By Joseph Herron: Like the age-old adage claims, those that do not learn from history are doomed to repeat it.
One would have to be completely obtuse not to see that the die-hard boxing community is on a collision course with another potentially disappointing and controversial outcome on July 29th.
Earlier this week, the elite-level showdown to determine undisputed Welterweight supremacy was finally announced. WBO titlist Terence “Bud” Crawford will take on WBC, IBF, and WBA champ Errol “The Truth” Spence at the T-Mobile Arena in Las Vegas, NV, in a little over eight weeks’ time.
Will the two-month span be a long enough grace period in which the always outspoken die-hard fan base finally learns the error of its ways?
Although most disgruntled boxing fans who genuinely believe former three-division titlist Vasiliy Lomachenko was jobbed on May 20th and is undoubtedly a victim of corruption are convinced they’re correct in their factually unsupported assessment, they really couldn’t be any further from the truth.
Scoring a prizefight is a subjective process in which three judges at ringside view each round like its own individual contest. In a championship fight, the winner is determined if he’s rewarded a majority of twelve contested rounds. Admittedly, it’s a very imperfect system with several flaws, but it’s boxing’s most accurate and reliable system at this point in time.
As we were just reminded in a resounding manner, emotionally charged fans, when presented with a verdict that doesn’t meet their approval, will often irrationally make unsubstantiated claims of corruption.
Every pastime, be it referees, judges, umpires, or officials, has a degree of the human element that will often be contested by fans or supporters of a specific franchise, team, or athlete. And throughout every organized sport’s storied history, there have been scattered and isolated instances of cheating and corruption, which have been proven to be mere anomalies.
But in no other sport do its most ardent supporters make such rampant claims of collusion and corruption on a regular basis.
Once again, I pose the question, “Why”?
Boxing is one of the oldest pastimes in existence…especially within the American market, and somewhere along the way, die-hard fans have been convinced that adopting an overtly negative outlook on the business and sport of boxing is a more insightful and intelligent way of looking at the product.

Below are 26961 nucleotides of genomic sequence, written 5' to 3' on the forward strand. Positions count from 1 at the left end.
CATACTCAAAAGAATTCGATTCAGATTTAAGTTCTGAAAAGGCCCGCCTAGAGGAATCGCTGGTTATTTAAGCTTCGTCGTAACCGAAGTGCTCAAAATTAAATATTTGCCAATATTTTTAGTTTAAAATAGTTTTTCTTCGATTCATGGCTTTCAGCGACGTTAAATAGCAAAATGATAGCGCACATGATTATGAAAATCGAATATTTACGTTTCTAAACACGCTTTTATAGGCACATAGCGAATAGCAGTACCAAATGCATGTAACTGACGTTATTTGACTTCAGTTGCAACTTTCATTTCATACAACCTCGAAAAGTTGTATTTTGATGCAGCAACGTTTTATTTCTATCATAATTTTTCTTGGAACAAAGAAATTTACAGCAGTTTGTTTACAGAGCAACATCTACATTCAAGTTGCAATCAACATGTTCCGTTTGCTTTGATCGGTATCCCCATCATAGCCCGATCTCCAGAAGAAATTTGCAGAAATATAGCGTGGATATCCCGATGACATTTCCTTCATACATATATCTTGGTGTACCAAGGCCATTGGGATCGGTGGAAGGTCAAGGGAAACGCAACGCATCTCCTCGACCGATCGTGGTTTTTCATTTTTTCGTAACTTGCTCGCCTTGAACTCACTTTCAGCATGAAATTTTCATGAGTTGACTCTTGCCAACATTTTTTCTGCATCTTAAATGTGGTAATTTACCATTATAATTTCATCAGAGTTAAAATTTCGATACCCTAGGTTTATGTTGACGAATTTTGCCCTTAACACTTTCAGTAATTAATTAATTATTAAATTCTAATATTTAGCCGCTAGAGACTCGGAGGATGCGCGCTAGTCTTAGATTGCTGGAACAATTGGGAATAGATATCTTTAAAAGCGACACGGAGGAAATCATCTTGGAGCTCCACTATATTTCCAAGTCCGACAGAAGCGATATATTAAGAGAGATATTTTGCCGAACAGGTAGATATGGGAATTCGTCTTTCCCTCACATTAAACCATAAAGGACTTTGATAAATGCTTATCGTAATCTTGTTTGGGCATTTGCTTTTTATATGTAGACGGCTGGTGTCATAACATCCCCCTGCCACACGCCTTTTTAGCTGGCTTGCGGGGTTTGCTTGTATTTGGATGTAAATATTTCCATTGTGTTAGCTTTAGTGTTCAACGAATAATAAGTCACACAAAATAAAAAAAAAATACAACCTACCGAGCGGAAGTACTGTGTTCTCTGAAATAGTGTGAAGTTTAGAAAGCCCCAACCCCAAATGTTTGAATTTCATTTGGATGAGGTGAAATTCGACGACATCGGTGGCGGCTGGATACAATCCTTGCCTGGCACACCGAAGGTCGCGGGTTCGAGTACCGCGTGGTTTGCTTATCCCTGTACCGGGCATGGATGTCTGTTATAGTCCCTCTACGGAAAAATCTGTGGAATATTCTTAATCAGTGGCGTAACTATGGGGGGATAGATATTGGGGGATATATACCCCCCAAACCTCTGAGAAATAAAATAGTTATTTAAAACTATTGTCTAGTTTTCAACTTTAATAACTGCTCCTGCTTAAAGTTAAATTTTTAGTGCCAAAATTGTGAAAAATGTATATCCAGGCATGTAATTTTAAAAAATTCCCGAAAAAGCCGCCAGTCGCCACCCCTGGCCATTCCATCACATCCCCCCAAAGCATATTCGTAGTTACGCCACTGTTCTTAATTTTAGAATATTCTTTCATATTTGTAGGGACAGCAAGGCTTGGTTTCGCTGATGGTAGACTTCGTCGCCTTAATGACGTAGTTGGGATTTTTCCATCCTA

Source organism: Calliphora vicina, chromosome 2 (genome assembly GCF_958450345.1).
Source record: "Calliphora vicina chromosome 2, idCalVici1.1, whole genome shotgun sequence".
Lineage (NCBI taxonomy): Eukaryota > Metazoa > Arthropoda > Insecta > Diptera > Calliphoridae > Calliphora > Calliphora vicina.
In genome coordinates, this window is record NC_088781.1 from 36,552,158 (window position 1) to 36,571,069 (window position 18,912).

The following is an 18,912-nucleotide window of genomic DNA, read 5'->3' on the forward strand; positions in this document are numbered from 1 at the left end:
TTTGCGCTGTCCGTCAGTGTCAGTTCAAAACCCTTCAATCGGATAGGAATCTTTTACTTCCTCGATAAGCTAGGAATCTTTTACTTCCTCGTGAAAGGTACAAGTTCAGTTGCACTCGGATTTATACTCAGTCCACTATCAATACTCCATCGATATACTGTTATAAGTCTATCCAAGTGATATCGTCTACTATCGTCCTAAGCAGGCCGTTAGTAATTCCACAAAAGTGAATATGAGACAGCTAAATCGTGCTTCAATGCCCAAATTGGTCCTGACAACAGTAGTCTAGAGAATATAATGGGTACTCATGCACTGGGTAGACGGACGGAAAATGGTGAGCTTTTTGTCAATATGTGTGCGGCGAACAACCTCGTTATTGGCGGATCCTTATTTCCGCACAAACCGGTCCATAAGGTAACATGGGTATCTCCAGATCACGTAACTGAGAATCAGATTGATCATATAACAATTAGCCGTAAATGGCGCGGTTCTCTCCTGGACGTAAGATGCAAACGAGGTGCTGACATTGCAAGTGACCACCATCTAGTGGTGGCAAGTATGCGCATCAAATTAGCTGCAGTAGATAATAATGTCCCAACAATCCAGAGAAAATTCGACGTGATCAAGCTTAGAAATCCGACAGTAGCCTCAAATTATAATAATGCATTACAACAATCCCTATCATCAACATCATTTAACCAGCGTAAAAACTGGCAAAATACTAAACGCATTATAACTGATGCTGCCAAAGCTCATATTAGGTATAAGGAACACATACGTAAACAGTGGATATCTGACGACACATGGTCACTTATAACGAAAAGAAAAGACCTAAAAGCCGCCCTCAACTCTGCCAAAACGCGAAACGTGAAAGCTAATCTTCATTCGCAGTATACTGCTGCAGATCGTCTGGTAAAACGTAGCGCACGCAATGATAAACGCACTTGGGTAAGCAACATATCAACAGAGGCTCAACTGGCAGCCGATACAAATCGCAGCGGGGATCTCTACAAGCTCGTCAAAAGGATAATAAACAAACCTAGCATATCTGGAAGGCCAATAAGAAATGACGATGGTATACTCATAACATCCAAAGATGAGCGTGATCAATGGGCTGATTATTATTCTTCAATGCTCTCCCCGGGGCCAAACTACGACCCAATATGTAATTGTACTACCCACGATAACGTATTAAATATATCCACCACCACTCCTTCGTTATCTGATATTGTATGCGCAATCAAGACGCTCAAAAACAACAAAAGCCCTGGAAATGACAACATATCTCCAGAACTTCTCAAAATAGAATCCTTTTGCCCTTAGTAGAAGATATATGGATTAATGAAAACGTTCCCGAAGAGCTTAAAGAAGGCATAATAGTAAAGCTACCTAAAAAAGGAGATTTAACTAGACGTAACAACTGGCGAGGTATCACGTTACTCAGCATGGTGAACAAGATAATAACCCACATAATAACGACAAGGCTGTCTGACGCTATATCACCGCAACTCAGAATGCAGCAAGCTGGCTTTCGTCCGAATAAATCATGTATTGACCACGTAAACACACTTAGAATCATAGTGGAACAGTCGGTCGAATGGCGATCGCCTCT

Quite the contrary.
Their collective gripes are often a product of personal bias, a misunderstanding of the scoring procedure, or an incident of human error.
But irate and disgruntled fans will often speak in absolute terms when discussing charges of “robbery” and corruption.
Die-hard fans understand the sport well enough to know that the scoring process is indeed subjective in nature, and the action in the ring can and often is interpreted differently, depending on the observer’s personal tastes and preferences. That doesn’t stop them from continuously sounding off ad nauseum.
But this time, no one is listening.
In healthier eras, most within the business understood that the real bosses of boxing were the fans. Through ticket sales, TV ratings, and PPV sales, the fervent and passionate supporters of pugilism always determined the market value of fighters, match-ups, and events.
It was always in the best interest of everyone involved to listen whenever the real bosses of boxing had something to say.
That’s not the case any longer.
Since the advent of the internet, the influence of social media, and the popularity of illegally streaming these expensive main events, those within the business of boxing have begun to turn a blind eye…and no one can blame them.
It’s often said that the guilty dogs bark the loudest.
After May 20th, the dogs guilty of illegally streaming the $59.99 priced Top Rank/ESPN PPV event have been uncontrollably barking on their preferred social media outlet with unsubstantiated charges of robbery and corruption.
How do we know the great majority of these outspoken fans illegally pirated the brilliant Haney vs. Lomachenko showdown?
Although everyone has seen the twelve-round contest, and most have formulated an opinion on the judge’s verdict, it was recently reported that less than 150K fans decided to pay for the privilege to witness the breathtaking affair and view it legally.
As a result, the disgruntled fans of the event, calling for an immediate rematch won’t get it. Because everyone involved sans fighters lost money on the event, there will be no rematch. And all the while, the guilty dogs continue to bark; clueless of the consequence of their collective action.
The faction that used to be highly regarded as the real bosses of boxing no longer has a voice. Until they once again start financially supporting their self-proclaimed favorite pastime, their voices will continually be muted.
On July 29th, the formerly regarded “real bosses” will have another opportunity to rectify their wrongdoing and make the decision to either purchase an event to which they’ve been clamoring for years or choose to once again illegally stream the high-priced PPV.
After decades of being expected to pay for every major boxing event through PPV, the now extremely predictable die-hard fans of the sport will undoubtedly choose the latter.
And while there stands a very good chance that Crawford vs.Spence will result in controversy, no one will once again listen to their collective cries of robbery and corruption.
Until the “real bosses of boxing” choose to once again financially support their supposed “favorite pastime”, no one within the business will care what they have to say.